Are men being forced to step out of fashion? This year’s men’s fashion week suggests trends are changing and not in favour of men. Traditionally held months before women strut their wears later on in the year the men’s fashion events are being slowly pushed out of the calendar and being packed into the women’s event as an accessory.
Some of the world’s popular 10 fashion designers such as Calvin Klien, Ermenegildo, and Kering’s Brioni Bottega Veneta have decided not to showcase their collections at this year’s men’s fashion week. At the Milan held spectacle, the brands revealed that events would be combined with the women’s show – an indication that male figures might be fading out of the fashion scene.
Walking a Thin Line With Costs
Industry analysts sight a changing and slowing global economy as possible cause for the dramatic rescheduling. Men’s fashion shows can cost up to hundreds of thousands of dollars for each brand, however, these collections fail to bring the kind of profits they once used to. Additionally, men’s shows don’t create as much global publicity as those of the fairer sex.
Annual designer menswear sales are expected to reach more than $40 billion in 2020, up 6.8 percent from 2015, according to Euromonitor International, while womenswear sales are expected to rise 7.7 percent to about $75 billion in the same period.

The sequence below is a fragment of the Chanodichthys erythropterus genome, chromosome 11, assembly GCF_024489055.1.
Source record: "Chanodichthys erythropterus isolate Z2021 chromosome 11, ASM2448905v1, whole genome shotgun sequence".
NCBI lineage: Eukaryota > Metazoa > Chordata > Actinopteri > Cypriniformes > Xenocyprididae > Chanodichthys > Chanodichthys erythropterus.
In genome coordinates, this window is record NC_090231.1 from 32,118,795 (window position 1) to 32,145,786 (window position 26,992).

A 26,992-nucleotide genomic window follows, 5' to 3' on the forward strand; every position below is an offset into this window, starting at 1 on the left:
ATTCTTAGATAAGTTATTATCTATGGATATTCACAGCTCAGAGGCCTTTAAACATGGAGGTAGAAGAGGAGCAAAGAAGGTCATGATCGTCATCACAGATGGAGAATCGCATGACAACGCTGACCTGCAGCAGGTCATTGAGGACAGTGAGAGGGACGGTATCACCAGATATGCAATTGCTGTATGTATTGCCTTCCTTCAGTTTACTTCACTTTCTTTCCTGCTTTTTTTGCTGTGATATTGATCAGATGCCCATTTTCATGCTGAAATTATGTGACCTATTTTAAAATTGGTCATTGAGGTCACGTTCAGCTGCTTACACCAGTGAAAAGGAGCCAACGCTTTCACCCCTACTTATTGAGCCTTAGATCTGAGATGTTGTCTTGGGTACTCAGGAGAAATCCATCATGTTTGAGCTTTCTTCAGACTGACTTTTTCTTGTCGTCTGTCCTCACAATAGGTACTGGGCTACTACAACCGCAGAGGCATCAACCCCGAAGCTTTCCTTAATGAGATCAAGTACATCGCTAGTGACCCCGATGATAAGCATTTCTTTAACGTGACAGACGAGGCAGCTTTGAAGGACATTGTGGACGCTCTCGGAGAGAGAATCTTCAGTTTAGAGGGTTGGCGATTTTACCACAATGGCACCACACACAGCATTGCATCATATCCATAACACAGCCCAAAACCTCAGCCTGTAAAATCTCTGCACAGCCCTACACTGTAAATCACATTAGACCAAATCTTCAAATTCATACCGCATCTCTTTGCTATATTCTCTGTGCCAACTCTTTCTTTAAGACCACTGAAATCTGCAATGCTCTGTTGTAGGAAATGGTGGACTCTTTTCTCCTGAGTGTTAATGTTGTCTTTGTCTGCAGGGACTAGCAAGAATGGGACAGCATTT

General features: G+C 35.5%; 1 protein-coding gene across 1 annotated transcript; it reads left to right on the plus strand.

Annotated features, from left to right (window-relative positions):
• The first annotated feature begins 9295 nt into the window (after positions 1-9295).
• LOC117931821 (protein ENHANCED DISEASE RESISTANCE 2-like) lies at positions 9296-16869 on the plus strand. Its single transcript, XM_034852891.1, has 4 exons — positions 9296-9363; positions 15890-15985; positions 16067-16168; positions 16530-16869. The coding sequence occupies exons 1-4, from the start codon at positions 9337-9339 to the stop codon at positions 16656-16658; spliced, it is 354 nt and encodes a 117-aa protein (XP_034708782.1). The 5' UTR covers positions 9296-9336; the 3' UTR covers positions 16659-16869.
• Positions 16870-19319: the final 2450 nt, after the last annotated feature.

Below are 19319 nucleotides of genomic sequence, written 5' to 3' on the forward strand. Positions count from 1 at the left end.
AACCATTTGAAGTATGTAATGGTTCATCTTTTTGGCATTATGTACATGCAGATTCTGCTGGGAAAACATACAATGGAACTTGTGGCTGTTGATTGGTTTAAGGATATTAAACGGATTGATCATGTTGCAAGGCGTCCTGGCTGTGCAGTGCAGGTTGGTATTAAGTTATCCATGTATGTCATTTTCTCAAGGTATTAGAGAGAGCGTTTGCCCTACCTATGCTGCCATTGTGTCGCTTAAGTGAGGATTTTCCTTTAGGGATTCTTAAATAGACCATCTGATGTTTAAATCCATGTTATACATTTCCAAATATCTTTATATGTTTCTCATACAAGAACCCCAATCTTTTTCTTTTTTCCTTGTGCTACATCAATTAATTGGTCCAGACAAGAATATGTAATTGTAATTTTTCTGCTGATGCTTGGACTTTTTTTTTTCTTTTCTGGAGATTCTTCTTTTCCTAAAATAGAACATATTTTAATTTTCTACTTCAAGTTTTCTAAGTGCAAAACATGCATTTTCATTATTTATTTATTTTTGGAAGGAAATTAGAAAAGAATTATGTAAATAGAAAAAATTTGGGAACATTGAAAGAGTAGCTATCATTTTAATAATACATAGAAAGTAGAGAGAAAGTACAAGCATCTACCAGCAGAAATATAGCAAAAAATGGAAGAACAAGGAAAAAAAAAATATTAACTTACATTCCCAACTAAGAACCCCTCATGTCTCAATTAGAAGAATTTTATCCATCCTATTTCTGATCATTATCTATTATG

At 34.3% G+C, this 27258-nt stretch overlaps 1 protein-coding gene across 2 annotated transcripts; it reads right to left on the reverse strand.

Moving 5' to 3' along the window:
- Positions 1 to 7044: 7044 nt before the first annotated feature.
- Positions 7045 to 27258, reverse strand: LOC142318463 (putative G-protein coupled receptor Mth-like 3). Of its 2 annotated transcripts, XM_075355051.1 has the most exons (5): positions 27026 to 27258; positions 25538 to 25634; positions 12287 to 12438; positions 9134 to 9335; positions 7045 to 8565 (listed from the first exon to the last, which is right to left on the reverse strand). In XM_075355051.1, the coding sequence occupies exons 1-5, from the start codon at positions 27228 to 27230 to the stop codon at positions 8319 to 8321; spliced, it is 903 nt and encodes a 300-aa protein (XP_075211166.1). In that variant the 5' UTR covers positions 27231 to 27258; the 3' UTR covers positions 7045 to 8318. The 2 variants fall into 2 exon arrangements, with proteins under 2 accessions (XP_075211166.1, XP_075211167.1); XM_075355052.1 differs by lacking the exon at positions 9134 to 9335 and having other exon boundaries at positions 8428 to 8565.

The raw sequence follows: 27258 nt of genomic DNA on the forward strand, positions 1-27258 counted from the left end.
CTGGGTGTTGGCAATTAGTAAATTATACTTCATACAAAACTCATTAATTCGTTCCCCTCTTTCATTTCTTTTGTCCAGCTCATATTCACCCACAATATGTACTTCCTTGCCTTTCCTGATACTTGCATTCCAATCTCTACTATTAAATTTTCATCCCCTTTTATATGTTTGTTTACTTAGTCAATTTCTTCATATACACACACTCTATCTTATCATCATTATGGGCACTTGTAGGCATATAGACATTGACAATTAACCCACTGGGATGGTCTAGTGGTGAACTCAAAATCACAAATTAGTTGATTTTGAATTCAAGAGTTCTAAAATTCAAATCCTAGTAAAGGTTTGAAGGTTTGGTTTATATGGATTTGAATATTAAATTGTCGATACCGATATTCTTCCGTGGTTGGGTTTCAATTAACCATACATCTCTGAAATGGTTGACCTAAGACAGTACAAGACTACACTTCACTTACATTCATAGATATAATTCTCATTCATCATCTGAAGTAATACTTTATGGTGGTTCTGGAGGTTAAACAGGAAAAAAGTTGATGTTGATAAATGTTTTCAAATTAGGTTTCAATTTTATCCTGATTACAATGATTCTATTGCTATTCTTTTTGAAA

Burberry, Gucci and Tom Ford have also recently announced a plan to combine events in future. Offering an improved buyer experience with a complete idea of designs is the explanation proposed by most fashion houses for the move.
Women Shows Are Money Spinners
Women’s shows attract A-List celebrities, news photographers, and broadcasters and go viral on social platforms. These eclipse men’s fashion events with their low-key guests and mediocre global media attendance. Hosting one event for both sexes but focusing on womenswear might bring much-needed attention to men’s wear.
In a world where demand for luxury goods has weakened fashion houses are pressed to make cost-effective decisions as fashion shows are not as cost effective as they once were. Economically there is no doubt that the decision will leave more money in the bank for designers, however, does the move really offer an improved experience for men’s fashion buyers?